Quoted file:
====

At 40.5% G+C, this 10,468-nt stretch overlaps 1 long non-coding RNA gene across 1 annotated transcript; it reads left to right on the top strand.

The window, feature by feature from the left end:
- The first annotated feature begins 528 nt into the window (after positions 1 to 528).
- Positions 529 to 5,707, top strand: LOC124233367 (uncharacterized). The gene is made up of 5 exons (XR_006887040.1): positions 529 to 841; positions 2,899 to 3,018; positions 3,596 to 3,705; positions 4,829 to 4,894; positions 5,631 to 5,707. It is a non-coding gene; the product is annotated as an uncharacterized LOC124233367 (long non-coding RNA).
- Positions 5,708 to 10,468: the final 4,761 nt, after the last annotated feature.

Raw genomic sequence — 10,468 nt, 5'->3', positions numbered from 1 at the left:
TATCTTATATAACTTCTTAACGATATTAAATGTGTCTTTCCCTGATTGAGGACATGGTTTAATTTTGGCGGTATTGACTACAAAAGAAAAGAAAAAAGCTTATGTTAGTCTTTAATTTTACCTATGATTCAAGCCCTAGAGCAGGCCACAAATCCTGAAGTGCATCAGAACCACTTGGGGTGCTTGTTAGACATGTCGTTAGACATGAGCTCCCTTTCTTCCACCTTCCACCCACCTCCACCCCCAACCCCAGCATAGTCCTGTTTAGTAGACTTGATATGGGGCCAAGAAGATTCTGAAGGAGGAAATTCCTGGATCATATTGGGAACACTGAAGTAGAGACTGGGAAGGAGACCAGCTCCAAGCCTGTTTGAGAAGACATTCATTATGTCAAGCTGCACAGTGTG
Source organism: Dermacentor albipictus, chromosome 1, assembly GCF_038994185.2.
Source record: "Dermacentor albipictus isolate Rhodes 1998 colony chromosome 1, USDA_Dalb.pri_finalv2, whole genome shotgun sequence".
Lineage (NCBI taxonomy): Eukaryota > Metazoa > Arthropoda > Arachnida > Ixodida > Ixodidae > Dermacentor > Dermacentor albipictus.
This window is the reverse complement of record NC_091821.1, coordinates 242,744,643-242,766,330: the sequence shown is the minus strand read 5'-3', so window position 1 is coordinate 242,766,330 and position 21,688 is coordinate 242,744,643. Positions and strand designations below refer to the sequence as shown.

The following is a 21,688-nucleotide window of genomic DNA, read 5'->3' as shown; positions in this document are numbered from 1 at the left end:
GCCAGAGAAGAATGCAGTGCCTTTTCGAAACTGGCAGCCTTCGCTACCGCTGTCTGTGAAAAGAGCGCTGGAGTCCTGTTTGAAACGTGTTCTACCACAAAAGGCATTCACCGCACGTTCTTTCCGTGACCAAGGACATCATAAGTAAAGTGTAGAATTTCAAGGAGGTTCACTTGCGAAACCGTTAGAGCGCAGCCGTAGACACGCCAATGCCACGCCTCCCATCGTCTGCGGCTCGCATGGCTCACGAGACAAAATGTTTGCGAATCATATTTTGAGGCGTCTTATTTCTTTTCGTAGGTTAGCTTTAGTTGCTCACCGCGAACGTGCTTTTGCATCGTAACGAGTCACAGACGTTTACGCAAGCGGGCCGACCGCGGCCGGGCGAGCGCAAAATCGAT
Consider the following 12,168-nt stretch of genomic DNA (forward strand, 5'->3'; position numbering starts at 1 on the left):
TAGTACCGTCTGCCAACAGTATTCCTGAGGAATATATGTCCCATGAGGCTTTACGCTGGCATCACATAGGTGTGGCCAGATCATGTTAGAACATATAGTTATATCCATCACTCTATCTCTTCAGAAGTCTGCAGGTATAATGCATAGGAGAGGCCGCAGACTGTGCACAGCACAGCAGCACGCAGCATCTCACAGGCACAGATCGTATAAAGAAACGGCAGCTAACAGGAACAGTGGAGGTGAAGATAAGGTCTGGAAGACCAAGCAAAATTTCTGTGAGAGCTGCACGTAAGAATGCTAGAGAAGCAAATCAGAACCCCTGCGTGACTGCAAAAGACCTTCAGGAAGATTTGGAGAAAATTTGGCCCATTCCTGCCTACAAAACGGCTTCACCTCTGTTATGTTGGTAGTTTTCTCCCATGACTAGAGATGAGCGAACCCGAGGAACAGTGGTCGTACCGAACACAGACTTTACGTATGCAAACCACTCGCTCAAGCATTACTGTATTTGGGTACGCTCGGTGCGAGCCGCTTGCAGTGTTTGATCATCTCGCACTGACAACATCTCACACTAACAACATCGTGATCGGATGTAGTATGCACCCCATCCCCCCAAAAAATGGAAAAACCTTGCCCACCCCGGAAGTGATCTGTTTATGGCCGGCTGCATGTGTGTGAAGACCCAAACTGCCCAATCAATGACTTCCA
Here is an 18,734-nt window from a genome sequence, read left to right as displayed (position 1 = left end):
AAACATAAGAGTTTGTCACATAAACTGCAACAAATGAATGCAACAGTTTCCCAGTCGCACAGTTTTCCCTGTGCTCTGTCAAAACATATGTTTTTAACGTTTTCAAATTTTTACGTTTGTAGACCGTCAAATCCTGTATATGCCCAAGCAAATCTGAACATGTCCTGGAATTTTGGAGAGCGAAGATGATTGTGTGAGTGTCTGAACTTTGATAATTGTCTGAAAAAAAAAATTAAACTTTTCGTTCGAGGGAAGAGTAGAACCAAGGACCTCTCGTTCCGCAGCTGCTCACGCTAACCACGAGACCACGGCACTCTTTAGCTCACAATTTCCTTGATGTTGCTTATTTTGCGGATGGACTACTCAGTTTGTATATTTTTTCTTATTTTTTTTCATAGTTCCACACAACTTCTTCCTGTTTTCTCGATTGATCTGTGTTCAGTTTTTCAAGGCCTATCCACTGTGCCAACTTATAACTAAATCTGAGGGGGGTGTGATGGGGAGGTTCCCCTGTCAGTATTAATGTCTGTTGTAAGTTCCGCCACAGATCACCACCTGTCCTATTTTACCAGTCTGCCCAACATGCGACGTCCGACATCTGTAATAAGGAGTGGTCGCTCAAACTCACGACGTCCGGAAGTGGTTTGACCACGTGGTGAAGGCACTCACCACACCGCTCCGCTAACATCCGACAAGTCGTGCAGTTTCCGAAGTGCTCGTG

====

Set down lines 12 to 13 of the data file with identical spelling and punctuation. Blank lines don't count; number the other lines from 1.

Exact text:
The following is a 21,688-nucleotide window of genomic DNA, read 5'->3' as shown; positions in this document are numbered from 1 at the left end:
GCCAGAGAAGAATGCAGTGCCTTTTCGAAACTGGCAGCCTTCGCTACCGCTGTCTGTGAAAAGAGCGCTGGAGTCCTGTTTGAAACGTGTTCTACCACAAAAGGCATTCACCGCACGTTCTTTCCGTGACCAAGGACATCATAAGTAAAGTGTAGAATTTCAAGGAGGTTCACTTGCGAAACCGTTAGAGCGCAGCCGTAGACACGCCAATGCCACGCCTCCCATCGTCTGCGGCTCGCATGGCTCACGAGACAAAATGTTTGCGAATCATATTTTGAGGCGTCTTATTTCTTTTCGTAGGTTAGCTTTAGTTGCTCACCGCGAACGTGCTTTTGCATCGTAACGAGTCACAGACGTTTACGCAAGCGGGCCGACCGCGGCCGGGCGAGCGCAAAATCGAT